CULTURE WORKS – WE KEEP YOU TOGETHER WHEN SOCIAL DISTANCING KEEPS YOU APART!
CULTURE CONNECTIVITY FOR YOUR PURPOSE, PEOPLE AND PROCESSES.
CULTURE CONNECTIVITY FOR YOUR PURPOSE, PEOPLE AND PROCESSES.
As we approach nearly a year of COVID-related closures and employees working remotely, it’s safe to say that this may be the new reality. Twitter, Square, and Facebook have all adopted an indefinite work from home policy, while other major companies have pushed their reopening to later in 2021. As most employers have discovered this year, employees can still perform their job functions effectively when working remotely.
With this major shift in the usage of the physical office, employers need to be aware of the potential liability remote work holds. Specifically, wage and hour compliance with both exempt and nonexempt employees.
Exempt employees are employees who are not entitled to overtime pay, regardless of the number of hours worked in a day or week. Non-exempt employees, however, are entitled to overtime pay if the employee works more than eight hours a day, or forty hours a week (depending on the state).
One of the most prevalent concerns for employers with non-exempt employees working remotely is timekeeping. In a pre-COVID world, many employers never had to worry about non-exempt employees’ timekeeping, as when they were in the office, they were working. As these employees continue to work remotely, it’s important to revisit your timekeeping practice requirements, if you haven’t already!
A few steps you can take to minimize your risk and continue to adapt to the ever-changing workplace environment are as follows:
If you haven’t already, ensure you reiterate timekeeping practices in writing to all employees. This should have a clear indication that timekeeping will be enforced to the same extent as when employees are working in the office. It’s important to note, that if a non-exempt employee is working outside his/her working hours, it needs to be addressed promptly!
It’s important that managers and supervisors understand that they cannot communicate with non-exempt employees outside of their set schedules. Clear boundaries must be in place to ensure your non-exempt employees don’t need additional pay or claim they were not paid for time worked.
Due to employees working at home, some timekeeping systems may need to be updated or revised. New protocols may also need to be put into place, such a reporting and certifying their time worked. Employees should be asked to record their time each day, report it to their supervisor, and certify that the amount recorded is accurate and illustrates their time worked. Should questions or claims arise regarding overtime, this record will be helpful.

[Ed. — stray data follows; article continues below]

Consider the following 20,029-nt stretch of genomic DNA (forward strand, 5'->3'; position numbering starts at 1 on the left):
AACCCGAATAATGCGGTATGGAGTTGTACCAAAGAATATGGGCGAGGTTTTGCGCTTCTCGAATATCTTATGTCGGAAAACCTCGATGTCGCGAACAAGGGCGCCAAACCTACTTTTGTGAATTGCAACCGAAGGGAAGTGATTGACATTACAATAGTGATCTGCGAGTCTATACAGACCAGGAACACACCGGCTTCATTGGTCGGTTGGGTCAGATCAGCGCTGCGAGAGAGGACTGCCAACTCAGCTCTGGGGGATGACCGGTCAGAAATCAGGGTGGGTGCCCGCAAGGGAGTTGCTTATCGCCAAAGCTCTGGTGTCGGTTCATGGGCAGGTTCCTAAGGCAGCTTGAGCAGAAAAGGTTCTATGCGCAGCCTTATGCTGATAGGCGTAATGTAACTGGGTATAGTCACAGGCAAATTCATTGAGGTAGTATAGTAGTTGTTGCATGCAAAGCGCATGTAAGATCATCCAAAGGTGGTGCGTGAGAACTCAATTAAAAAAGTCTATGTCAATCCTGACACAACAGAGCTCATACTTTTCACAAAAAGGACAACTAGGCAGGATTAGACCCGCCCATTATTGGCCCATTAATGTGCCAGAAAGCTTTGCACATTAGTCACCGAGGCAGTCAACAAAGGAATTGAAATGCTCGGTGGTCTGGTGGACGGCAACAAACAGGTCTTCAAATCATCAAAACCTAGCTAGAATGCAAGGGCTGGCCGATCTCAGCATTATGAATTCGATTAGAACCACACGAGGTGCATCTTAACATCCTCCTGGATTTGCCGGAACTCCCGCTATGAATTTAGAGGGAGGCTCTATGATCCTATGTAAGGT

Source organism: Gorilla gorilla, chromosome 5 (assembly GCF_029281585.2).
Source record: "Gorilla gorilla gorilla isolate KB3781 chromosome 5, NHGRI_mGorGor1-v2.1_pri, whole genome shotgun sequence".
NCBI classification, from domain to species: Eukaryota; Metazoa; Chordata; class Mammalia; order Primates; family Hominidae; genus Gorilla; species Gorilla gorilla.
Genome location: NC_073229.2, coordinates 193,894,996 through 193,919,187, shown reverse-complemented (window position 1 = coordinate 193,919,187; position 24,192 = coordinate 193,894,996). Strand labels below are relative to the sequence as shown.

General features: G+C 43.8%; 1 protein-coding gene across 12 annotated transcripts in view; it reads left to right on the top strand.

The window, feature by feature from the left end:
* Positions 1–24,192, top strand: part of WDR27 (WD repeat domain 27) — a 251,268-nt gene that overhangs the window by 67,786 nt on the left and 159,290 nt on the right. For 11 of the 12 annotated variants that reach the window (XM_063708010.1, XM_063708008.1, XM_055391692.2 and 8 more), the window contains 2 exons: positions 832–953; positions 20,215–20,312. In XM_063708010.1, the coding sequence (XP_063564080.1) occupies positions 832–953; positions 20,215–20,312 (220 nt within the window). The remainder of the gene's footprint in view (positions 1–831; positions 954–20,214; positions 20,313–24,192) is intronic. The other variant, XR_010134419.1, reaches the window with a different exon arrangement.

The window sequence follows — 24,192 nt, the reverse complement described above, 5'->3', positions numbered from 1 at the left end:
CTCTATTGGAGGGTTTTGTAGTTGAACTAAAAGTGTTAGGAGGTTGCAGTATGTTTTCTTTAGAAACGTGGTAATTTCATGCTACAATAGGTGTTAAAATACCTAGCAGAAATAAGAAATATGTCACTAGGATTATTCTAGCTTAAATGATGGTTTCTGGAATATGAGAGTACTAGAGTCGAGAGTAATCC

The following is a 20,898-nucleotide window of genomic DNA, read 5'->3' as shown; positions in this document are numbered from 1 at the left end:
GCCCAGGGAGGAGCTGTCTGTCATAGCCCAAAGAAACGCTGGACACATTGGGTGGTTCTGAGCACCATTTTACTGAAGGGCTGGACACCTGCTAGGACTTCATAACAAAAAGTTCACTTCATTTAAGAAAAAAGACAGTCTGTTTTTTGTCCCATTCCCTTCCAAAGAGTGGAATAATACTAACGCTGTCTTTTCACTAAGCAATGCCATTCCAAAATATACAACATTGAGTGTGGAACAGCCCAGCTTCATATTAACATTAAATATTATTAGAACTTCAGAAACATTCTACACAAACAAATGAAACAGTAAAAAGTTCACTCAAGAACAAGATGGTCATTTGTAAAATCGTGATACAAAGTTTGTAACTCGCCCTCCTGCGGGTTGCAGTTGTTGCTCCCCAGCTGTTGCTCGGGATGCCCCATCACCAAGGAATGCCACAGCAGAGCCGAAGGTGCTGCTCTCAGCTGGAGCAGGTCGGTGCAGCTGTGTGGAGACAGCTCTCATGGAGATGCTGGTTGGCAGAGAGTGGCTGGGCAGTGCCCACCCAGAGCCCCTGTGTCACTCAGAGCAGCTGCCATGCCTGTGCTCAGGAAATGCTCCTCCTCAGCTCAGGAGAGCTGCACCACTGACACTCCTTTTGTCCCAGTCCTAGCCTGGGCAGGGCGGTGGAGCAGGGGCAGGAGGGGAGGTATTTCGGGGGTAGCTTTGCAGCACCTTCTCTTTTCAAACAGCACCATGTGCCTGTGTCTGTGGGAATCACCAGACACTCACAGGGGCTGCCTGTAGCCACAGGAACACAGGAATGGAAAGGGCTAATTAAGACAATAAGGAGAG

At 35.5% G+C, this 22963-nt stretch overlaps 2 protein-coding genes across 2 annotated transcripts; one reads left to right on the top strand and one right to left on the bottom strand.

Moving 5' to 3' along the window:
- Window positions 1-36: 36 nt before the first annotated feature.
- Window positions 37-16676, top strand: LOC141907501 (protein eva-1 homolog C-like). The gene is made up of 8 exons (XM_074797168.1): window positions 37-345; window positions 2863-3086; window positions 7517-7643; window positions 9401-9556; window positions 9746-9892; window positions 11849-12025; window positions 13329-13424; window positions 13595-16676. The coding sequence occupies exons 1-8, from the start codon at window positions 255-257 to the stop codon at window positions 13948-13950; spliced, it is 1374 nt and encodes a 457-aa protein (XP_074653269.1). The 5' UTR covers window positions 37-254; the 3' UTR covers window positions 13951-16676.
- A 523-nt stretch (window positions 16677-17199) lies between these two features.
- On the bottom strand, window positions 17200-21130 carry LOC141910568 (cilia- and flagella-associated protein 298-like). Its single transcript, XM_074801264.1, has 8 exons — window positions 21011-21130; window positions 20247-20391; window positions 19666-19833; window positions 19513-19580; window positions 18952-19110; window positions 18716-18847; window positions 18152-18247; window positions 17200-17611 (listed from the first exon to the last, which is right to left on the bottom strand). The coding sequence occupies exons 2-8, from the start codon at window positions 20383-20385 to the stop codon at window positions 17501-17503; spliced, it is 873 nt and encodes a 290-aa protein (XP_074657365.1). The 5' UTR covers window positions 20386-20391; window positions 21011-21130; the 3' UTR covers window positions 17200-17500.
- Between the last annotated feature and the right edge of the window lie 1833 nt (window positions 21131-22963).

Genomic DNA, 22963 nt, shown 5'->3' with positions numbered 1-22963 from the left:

Consider creating, or revising an existing telecommuting policy to reflect your expectations around remote work. This policy should include expected hours, rest and lunch breaks, timekeeping procedures, and communication with managers procedures and protocols.
With this policy in place, it’s important not to forget meal and rest breaks must be provided and enforced in the manner they were in the office. These requirements may vary depending on the state, so ensure your state-specific guidelines are being followed.
Employers who require employees to pay or reimburse the employer for items that are business expenses could lead to a reduction of the employee’s earnings, below the required minimum wage, or overtime compensation rate. Employer’s also may not require employees to pay or reimburse the employer for items provided to a qualified individual with a disability as a reasonable accommodation while telecommuting. States, like California, require employers to reimburse employees for reasonable and necessary business expenses, so it is important to be aware of your state-specific requirements to ensure compliance.
While the typical remote work hurdles still apply in regard to wage and hour compliance, the government mandates and public health concerns bring about a different aspect of compliance that may be of concern. Some employees have relocated during the global pandemic to areas of lower risk of infection. These “temporary” moves may cause the employer to become subject to the complexities of multi-state employment, which presents even more challenges.
Many states, California included, assert authority over work performed anywhere within the jurisdiction. These states have their own overtime laws that do not mirror the Fair Labor Standards Acts, so if any employee moves to one of these states new overtime requirements may be necessary.
Similarly, an employer may fail to provide or keep a record of the specific meal and rest breaks required by the statutes where an employee has undertaken remote work.
In some states violations of paystub rules that outline all the information an employer must include can lead to fines and significant liability for unwary employers. It’s important to understand state-by-state the paystub rules and regulations to avoid noncompliance.
Some employers may request employees to return to the office periodically throughout the year. With these requests, the employer may be obligated to reimburse travel time and expenses if the worker has relocated somewhere more distant. As an employer, it’s important to ensure your policies surrounding travel time are clear and communicated.
As an employer working to navigate the new reality of remote work, it’s important to be aware of potential issues that may arise due to the changes. As you begin to rethink your workforce, and how to proceed into the next few years, consider bringing on a team of Culture Operations specialists to ensure your company culture, and HR compliance remains intact with the various changes.
Practical steps you can take to make your company culture (and yourself) even better.
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